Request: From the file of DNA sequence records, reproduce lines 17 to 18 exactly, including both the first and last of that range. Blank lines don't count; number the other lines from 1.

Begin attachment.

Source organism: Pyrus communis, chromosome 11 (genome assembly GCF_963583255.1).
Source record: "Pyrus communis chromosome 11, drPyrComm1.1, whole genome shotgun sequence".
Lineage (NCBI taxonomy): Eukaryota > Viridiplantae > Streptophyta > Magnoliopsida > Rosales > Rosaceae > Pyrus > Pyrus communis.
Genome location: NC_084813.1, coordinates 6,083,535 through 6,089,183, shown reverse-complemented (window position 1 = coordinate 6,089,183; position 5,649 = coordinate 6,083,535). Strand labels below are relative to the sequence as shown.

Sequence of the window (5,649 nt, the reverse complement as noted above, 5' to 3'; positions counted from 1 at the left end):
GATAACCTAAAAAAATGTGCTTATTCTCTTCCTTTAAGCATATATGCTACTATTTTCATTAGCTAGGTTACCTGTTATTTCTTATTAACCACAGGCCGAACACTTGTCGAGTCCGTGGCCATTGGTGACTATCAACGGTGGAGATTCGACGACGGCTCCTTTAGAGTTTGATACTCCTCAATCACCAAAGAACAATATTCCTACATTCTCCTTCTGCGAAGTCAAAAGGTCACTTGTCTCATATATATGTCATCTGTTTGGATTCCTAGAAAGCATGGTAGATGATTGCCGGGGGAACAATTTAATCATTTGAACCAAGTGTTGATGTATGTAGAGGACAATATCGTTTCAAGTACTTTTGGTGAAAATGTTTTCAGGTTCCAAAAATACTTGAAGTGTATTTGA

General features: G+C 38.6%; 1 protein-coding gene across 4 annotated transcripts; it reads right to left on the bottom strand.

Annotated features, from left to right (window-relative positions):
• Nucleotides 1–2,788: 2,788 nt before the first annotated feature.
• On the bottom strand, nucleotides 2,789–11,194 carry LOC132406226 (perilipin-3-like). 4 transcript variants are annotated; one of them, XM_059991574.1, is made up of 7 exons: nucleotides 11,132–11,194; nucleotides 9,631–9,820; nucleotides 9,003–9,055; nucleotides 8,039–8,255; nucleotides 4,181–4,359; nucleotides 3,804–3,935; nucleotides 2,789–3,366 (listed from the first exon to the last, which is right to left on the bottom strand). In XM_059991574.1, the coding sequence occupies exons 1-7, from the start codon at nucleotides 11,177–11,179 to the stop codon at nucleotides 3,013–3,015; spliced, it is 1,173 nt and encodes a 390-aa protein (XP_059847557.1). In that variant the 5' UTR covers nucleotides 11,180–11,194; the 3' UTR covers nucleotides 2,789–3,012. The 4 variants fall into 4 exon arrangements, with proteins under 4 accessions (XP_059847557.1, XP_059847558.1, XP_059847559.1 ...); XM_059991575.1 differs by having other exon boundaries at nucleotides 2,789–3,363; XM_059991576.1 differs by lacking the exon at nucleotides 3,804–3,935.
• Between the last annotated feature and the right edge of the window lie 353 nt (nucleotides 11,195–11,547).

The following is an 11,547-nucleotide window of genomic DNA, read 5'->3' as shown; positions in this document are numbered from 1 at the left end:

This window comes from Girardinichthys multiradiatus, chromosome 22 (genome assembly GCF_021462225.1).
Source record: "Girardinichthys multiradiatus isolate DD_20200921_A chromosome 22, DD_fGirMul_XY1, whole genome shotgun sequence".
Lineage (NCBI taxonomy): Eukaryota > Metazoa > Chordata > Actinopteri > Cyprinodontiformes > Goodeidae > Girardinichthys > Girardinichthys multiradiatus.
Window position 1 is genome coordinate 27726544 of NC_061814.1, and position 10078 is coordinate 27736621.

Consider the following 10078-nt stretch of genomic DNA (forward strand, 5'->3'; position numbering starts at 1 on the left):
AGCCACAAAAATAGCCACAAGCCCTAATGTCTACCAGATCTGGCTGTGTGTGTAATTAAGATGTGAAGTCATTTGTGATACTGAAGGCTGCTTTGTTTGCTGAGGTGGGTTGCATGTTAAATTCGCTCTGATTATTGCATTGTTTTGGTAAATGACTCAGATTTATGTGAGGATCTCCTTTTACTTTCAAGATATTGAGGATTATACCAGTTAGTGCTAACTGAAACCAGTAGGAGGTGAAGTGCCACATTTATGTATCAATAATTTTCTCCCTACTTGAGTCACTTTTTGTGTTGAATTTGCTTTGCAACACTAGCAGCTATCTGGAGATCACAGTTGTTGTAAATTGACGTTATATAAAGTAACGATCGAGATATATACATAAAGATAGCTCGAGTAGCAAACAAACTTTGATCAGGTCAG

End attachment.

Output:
Consider the following 10078-nt stretch of genomic DNA (forward strand, 5'->3'; position numbering starts at 1 on the left):
AGCCACAAAAATAGCCACAAGCCCTAATGTCTACCAGATCTGGCTGTGTGTGTAATTAAGATGTGAAGTCATTTGTGATACTGAAGGCTGCTTTGTTTGCTGAGGTGGGTTGCATGTTAAATTCGCTCTGATTATTGCATTGTTTTGGTAAATGACTCAGATTTATGTGAGGATCTCCTTTTACTTTCAAGATATTGAGGATTATACCAGTTAGTGCTAACTGAAACCAGTAGGAGGTGAAGTGCCACATTTATGTATCAATAATTTTCTCCCTACTTGAGTCACTTTTTGTGTTGAATTTGCTTTGCAACACTAGCAGCTATCTGGAGATCACAGTTGTTGTAAATTGACGTTATATAAAGTAACGATCGAGATATATACATAAAGATAGCTCGAGTAGCAAACAAACTTTGATCAGGTCAG